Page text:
I always thought I had a handle on plagiarism or anything that came close to it. A few months ago, I received a story from a freelancer that took word-for-word a chunk of the story from a Web site. The freelancer, who had impeccable newspaper credentials, had not even spoken with the source of the Web site to get permission to use the rather lengthy piece of copy. Nor did the freelancer understand my concern, since the site was credited -- with or without the source's permission.
Afterward, I called several friends, still in the newspaper industry, and asked, "Have I been out of the business so long that something has changed?" I mean, really, it has only been six months, but maybe I've missed something? I felt like the main character played by Holly Hunter in the movie, "Broadcast News." Toward the end of the movie, she discovers her beau, a handsome anchorman played by actor William Hurt, has "faked" tears for a on-air segment on date rape. He tries to justify his lapse of journalistic ethics by explaining that line between wrong and right in the industry just keeps moving -- so you never really know, do you?
But after my gut check with colleagues, I felt better. Nope, they agreed, this wasn't something that would happen at their newspapers -- and I most certainly was right not to want it anywhere near my web site. So I dropped the freelancer from my list of writers and moved on. Until a few days ago, when I wondered again if that line was "moving." That's when the press release from our Web site began to hit other media. We'd done some work we wanted to showcase, so our marketing person sent the information out to her contacts. A few days later, my boss sent me an e-mail with a link to story. "Is this your old stomping grounds?" he asked.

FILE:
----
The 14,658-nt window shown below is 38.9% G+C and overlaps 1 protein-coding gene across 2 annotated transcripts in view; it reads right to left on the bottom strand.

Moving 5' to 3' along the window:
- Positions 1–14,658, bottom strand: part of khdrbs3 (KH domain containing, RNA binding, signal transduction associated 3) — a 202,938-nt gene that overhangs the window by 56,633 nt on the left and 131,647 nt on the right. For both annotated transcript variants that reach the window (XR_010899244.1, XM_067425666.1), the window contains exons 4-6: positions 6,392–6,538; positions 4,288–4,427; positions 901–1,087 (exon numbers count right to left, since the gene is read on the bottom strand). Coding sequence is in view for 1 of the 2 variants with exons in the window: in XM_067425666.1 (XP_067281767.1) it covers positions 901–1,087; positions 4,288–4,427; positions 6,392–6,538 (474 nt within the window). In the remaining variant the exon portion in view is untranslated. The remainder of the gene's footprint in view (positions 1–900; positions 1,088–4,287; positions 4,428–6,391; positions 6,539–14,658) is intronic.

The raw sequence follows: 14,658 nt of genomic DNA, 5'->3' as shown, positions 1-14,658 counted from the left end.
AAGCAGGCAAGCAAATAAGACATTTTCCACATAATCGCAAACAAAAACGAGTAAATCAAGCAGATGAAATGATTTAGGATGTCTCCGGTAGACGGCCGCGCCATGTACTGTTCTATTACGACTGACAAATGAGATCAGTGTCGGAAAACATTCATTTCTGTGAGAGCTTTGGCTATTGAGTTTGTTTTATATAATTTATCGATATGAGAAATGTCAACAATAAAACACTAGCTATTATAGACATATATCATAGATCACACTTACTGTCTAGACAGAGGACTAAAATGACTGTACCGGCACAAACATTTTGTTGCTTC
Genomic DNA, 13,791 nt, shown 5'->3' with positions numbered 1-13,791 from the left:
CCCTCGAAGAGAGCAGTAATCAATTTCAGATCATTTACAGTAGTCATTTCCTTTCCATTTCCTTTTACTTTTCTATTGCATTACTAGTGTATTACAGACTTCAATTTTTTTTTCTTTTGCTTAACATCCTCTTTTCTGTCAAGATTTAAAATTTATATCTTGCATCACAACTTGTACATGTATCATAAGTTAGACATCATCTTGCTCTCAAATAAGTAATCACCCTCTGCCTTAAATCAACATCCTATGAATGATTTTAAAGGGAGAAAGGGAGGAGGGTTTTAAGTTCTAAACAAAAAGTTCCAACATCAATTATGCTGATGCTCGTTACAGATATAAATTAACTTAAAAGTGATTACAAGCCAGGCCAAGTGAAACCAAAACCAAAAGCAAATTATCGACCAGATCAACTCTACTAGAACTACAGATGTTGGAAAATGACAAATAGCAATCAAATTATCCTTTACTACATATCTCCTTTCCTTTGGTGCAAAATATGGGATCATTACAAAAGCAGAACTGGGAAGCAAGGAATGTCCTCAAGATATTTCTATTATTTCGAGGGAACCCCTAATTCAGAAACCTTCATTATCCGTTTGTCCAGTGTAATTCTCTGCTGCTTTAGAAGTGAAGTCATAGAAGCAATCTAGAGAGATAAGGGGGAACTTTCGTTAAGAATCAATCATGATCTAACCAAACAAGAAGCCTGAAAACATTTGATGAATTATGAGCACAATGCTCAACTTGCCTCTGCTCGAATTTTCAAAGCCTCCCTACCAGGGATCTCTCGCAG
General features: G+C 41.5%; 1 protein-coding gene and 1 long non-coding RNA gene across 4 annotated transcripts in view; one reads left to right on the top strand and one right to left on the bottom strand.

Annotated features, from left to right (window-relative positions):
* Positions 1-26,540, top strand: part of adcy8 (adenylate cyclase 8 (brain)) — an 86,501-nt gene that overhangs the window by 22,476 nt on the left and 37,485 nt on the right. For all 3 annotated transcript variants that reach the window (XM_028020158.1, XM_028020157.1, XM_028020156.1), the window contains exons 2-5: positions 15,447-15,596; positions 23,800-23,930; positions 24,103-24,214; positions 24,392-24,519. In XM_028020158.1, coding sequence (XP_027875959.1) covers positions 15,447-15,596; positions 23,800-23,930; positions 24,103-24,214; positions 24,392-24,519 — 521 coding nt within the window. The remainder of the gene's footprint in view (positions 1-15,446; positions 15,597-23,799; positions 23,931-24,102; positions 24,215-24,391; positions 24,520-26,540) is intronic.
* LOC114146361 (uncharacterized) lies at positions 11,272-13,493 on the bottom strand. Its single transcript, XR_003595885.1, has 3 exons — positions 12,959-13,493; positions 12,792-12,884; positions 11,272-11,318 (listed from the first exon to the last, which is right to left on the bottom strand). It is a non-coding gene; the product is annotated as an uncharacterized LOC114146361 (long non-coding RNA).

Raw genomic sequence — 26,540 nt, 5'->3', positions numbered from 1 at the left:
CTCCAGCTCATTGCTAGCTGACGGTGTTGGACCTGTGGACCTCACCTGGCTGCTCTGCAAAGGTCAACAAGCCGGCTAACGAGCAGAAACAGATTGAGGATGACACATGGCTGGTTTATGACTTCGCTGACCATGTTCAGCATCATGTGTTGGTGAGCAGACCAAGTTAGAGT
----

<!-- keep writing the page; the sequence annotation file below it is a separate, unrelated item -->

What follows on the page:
I was tickled. When you're at an Internet startup, having another media outlet pick up your story and use it is exactly what you want. The more the merrier, as long as you get your site name mentioned, it's a win-win proposition. And if the mention drives traffic to the site, then the process worked exactly as it should. But as I read through the lead and into the story, I found myself in a strange place -- other than a few intro graphs and a fresh quote from a local person, the entire rest of the story was word-for-word written by one of my freelancers. While there was a credit for the site, the newspaper reporter also had a byline.
Given what I know about newspapers, I'm betting the reporter had umpteen stories for umpteen sections that needed to get done, and this was a quick hit to move down the list. And given the editor is probably just as pressed, no one noticed that some cutting and pasting had been done. I am not making excuses. I am dealing in reality. And the reality of newsrooms today is simple: advertising is down, newspaper stock prices are taking a beating on Wall Street and newsrooms of -- to quote a former employer -- "non-revenue generating journalists" are expensive to maintain. Because of this, the industry is cutting jobs around the country, and there are fewer people in newsrooms to do the work, which hasn't been cut to reflect the number of workers.
The incident made me wonder, will this kind of thing happen more often? The newspaper editors I talked with (the same ones from the earlier incident) were shocked when I shared my new story. But given the climate of the industry, none seemed entirely surprised. The surprise came when I spoke with my workers at the startup. Two of them -- who have worked in online content for years -- looked at me like I had 10 heads and said, "Oh, this happens all the time with print journalists." Then they went on to give examples from their previous company. They explained why they didn't care and why I, now a web editor, should focus on the quality of our content, not theirs. After all, it was great press, no?
I didn't even know what to say. But the words "great press" weren't exactly what I had in mind.